What do you do when a bridge becomes too old?

What do you do when a bridge becomes too old?

BOURNE, Mass. — Would you drive on a bridge that was 35 years older than what it was designed for?

Well, you have if you've ever driven to the Cape, either by taking the Bourne or the Sagamore bridges.

The Army Corps of Engineers is recommending both bridges be replaced before they have to begin major renovations by 2025.

Content Continues Below

In a meeting on Wednesday night, about one hundred people gathered at the Bourne High School to discuss the fate of the bridges. Most people, however, agree new bridges are needed, but there was some push back to the $1 billion plan.

"We’ve been coming down here since 1962," said Bobbie McGaffigan. "There's a lot of traffic, too many cars for one little road."

"We do a pretty good job over the last 84 years maintaining them, they are safe but obviously they are designed for cars from the 1930s and they are not up to our current standards and codes but they are safe," said Colonel William Conde, of the US Army Corps of Engineers.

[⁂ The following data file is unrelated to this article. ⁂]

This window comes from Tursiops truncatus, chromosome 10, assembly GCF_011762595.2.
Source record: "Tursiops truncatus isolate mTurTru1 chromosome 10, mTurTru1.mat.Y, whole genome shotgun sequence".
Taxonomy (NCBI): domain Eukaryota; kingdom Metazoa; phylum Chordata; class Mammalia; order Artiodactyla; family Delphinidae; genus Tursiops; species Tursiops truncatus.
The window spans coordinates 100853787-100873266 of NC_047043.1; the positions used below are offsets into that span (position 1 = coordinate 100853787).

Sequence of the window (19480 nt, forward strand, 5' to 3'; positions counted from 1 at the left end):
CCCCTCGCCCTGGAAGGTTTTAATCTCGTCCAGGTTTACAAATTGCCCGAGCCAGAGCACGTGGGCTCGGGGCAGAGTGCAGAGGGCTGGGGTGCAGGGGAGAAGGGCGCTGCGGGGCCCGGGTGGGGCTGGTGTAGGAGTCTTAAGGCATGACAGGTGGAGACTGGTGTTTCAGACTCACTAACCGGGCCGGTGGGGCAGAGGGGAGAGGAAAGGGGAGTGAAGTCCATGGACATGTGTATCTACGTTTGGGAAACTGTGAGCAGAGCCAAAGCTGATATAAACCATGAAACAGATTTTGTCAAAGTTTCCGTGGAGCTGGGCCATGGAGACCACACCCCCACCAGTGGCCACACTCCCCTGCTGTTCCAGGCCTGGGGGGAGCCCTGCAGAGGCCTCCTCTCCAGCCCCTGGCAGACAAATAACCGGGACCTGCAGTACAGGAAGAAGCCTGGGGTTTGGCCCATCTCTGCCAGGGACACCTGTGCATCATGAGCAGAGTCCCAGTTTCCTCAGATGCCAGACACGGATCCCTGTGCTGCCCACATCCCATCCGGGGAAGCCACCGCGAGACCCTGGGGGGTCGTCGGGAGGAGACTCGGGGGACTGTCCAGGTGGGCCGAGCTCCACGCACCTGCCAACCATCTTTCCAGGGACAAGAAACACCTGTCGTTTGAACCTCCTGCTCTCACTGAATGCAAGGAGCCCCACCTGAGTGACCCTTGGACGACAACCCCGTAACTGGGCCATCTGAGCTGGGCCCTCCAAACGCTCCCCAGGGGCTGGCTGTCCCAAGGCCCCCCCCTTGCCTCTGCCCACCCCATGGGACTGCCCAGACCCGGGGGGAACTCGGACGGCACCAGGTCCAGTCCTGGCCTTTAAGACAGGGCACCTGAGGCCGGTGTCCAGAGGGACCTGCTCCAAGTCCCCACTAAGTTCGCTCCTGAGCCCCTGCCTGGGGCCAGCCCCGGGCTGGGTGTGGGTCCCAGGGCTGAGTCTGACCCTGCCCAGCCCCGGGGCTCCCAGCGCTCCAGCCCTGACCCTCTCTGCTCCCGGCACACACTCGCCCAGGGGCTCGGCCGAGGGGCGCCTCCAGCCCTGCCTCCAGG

Both bridges are packed daily with people going to and from the Cape, which means construction on either one of the 84-year-old structures would eventually lead to disruption to homes and businesses nearby.

"I'm 75 years old, what am I supposed to do with my house?" said Dave Collins. "It won’t be worth a nickel."

The Army Corps of Engineers plan on making a final decision on replacing or rehabbing the bridges by next spring.

Eventually, changes will need to be made, and one of the bridges will have to close down temporarily while construction is done on the other, and vice versa.